This type of toxic individual will often tell you that you’re lucky to have them as a partner, that no other man or woman would really want you. His or her goal is to keep your self esteem as low as possible so that you don’t challenge their absolute control of the relationship.
2. The “Bad Temper” Toxic Partner
Frequently I’ll have a client who will tell me they’ve given up trying to argue or disagree with their partner because he/she gets so angry or loses his or her temper, and then often won’t interact with them in any meaningful way for days. “Controlling by intimidation” is a classic behavior of a toxic partner.
Often these individuals have an unpredictable and “hair-trigger” temper. Their partners often describe themselves as “walking on egg shells” around the toxic partner, never quite knowing what will send him or her into a rage. This constant need for vigilance and inability to know what will trigger an angry outburst wears on both the “victim’s” emotional and physical health.
Again, it is noteworthy that this type of emotionally abusive partner rarely shows this side of his or her self to the outside world. No one else would label the relationship toxic, meaning he or she is frequently thought of as a pleasant, easy-going person who almost everyone likes.
As you would expect, if you confront a “bad temper” partner about the inappropriateness of their anger, they will almost always blame their temper outburst on you. Somehow it’s your fault they yell and scream. This disowning of responsibility for their dysfunctional behavior is typical of a toxic partner.
3. The Guilt-Inducer
A toxic relationship can, of course, occur not only between two individuals in a committed relationship, but also between friends or parents and their adult children. Control in these relationships, as well as in a committed relationship, is exercised by inducing guilt in the “victim.” The guilt inducer controls by encouraging you to feel guilty any time you do something he or she doesn’t like. Not infrequently they will get someone else to convey their sense of “disappointment” or “hurt” to you. For example, your father calls up to tell you how disappointed your mother was that you didn’t come over for Sunday dinner.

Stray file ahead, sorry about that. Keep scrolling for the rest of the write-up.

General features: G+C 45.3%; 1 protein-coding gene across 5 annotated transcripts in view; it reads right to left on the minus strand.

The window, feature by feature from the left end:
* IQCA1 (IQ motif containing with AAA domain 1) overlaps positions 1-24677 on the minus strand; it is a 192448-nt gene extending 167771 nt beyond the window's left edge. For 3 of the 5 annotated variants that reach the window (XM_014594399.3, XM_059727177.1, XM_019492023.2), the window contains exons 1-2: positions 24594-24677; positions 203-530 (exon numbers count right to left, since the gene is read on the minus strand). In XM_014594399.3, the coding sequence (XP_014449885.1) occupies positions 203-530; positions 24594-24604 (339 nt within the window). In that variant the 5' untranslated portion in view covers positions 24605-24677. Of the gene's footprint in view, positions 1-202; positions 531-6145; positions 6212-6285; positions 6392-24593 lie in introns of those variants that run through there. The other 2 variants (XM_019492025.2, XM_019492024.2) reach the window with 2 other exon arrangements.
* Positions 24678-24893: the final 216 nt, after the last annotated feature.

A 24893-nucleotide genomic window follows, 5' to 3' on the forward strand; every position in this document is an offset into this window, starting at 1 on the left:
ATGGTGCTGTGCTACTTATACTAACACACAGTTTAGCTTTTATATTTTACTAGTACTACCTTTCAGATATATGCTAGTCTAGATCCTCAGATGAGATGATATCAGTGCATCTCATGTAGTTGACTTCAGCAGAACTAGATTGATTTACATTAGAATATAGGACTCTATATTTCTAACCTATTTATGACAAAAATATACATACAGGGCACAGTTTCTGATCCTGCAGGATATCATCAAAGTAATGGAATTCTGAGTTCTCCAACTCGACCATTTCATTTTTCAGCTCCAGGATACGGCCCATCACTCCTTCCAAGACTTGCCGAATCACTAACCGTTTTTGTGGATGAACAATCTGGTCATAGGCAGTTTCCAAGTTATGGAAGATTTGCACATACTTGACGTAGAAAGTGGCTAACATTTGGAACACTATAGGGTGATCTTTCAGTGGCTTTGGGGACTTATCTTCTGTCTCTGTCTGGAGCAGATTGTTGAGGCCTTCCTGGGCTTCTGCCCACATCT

A guilt inducer not only controls by inducing guilt but also by temporarily “removing” guilt if you end up doing what he or she wants you to do. For guilt-prone individuals, anything or anyone that removes guilt is very desirable and potentially almost addictive, so the guilt inducer has an extremely powerful means of control at their disposal.
Incidentally, guilt induction is the most common form of control used by a toxic parent(s) to control their adult children. During COVID-19 lockdowns, toxic relationships between adult children and their parents may result in conflict about restricting access to grandchildren. Or an attempt to convince you that you are limiting their ability to love you when you limit the number of gifts and surprise packages they can drop off at the house.
Frequently, a spouse or significant other will disguise their guilt-inducing control by seemingly supporting a decision you make – i.e., going back to school – but will then induce guilt by subtly reminding you of how much the children miss you when you’re gone, or how you haven’t been paying much attention to him or her lately, etc. As with all toxic behaviors, guilt-inducing is designed to control your behavior so your toxic partner, parent, or friend gets what he or she wants.
4. The Overreactor/Deflector
If you’ve ever tried to tell a significant other that you’re unhappy, hurt, or angry about something they did and somehow find yourself taking care of their unhappiness, hurt, or anger, you’re dealing with an overreactor/deflector. You find yourself comforting them instead of getting comfort yourself. And, even worse, you feel bad about yourself for being “so selfish” that you brought up something that “upset” your partner so much. Needless to say, your initial concern, hurt, or irritation gets lost as you remorsefully take care of your partner’s feelings.
A variation on this theme is the deflector: You try and express your anger or irritation regarding some issue or event – your spouse stays out with his/her friends two hours longer than they said they would and doesn’t even bother to call – and somehow your toxic partner finds a way to make this your fault!
The deflector is confused that the information you’re bringing to his or her attention is in direct conflict with their self-perception. This is so uncomfortable that they inadvertently convince you that you’re the one with “work to do.” Perhaps you are being too sensitive. Or perhaps instead of an apology, you’re offered a calculated question: “But do you love me?” Suddenly the criticism is replaced with praise.